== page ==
Friday, October 24, 2008

Bullying the Pulpit

I am a three-a-day shul-goer who has never heard a rabbi endorse a political candidate from the pulpit or seen a partisan statement posted in the facility. A synagogue is a place to promote Judaism, not politics. Like most rules, this one has an exception, it being when a candidate is overtly anti-Semitic or hostile to Israel. In such a situation, the powerful likelihood is that I and other attendees would not have to be prompted.

This brings me to the emerging, yet so far feeble, effort of a small number of conservative Christian clergy to challenge Internal Revenue Service rules mandating the loss of tax-exempt status by religious bodies if the pulpit is used for political endorsements. For all of the fire and brimstone of these passionate religious leaders, few have stepped forward, I imagine because most are fearful of the consequences. As often happens, money trumps conscience.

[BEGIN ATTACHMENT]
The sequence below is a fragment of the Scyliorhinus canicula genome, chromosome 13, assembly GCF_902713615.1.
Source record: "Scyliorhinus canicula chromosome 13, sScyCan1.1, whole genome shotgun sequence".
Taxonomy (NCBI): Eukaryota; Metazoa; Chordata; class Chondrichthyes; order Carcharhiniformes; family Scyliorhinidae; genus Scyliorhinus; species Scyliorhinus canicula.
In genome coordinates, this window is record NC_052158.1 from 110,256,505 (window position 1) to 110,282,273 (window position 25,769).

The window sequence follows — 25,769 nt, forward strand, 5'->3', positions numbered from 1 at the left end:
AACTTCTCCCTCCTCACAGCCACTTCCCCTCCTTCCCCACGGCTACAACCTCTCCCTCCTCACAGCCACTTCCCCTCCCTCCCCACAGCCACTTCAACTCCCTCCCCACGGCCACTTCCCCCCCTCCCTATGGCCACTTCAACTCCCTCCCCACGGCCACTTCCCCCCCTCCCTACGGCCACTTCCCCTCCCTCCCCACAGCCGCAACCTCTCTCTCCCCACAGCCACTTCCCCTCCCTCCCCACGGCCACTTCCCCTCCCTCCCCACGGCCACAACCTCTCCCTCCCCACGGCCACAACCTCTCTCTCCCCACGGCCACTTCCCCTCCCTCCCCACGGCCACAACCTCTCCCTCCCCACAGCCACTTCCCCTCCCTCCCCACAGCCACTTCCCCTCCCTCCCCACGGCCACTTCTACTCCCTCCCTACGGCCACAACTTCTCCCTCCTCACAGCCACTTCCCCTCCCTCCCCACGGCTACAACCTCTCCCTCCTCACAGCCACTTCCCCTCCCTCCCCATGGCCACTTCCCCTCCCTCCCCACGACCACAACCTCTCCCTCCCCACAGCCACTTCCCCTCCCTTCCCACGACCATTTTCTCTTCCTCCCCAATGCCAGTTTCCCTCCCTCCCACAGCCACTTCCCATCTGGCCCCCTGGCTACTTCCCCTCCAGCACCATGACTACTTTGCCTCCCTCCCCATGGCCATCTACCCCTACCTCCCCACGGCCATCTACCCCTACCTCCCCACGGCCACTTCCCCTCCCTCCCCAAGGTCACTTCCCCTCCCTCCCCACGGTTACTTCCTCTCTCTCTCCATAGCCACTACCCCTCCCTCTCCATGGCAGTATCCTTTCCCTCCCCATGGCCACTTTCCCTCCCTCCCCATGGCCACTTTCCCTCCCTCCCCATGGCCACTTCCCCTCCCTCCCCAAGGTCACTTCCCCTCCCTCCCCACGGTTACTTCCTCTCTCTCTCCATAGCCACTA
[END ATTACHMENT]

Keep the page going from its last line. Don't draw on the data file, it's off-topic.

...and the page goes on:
Predictably, the clerical announcement has drawn the ire of the New York Times and other fierce but selective proponents of free speech. In an angry editorial that also castigated Senator Obama for being receptive to faith-based initiatives, the Times viewed the challenge to the IRS as a threat to church-state separation. Echoing what is certainly the dominant “Jewish” sentiment, the Forward was even more forward in bemoaning the dangers that will befall the Republic. Relax ye faithful defenders of faithlessness. Our Constitution is not under siege.

I say onward Christian soldiers. As for our flock, in an earlier front-page article the Forward inadvertently gave credence to the challenge to the IRS rules by reporting on a conference call arranged by Rabbi David Saperstein of the Religious Action Center of Reform Judaism between an IRS representative and about 150 Jewish leaders who are chomping at the bit to endorse Mr. Obama without endangering the precious tax-exempt status of their affiliations. To borrow from the rhetoric of those who criticize the Orthodox for excessive legalisms, the conference call was an inquiry into how many angels can dance on the head of a pin. The focus was on how Jewish and other clergy, as well as other non-profits, can enter the political thicket and be partisan without putting at risk their tax exemptions. An example is the following asked of the IRS man: “Can a rabbi endorse on his personal blog?”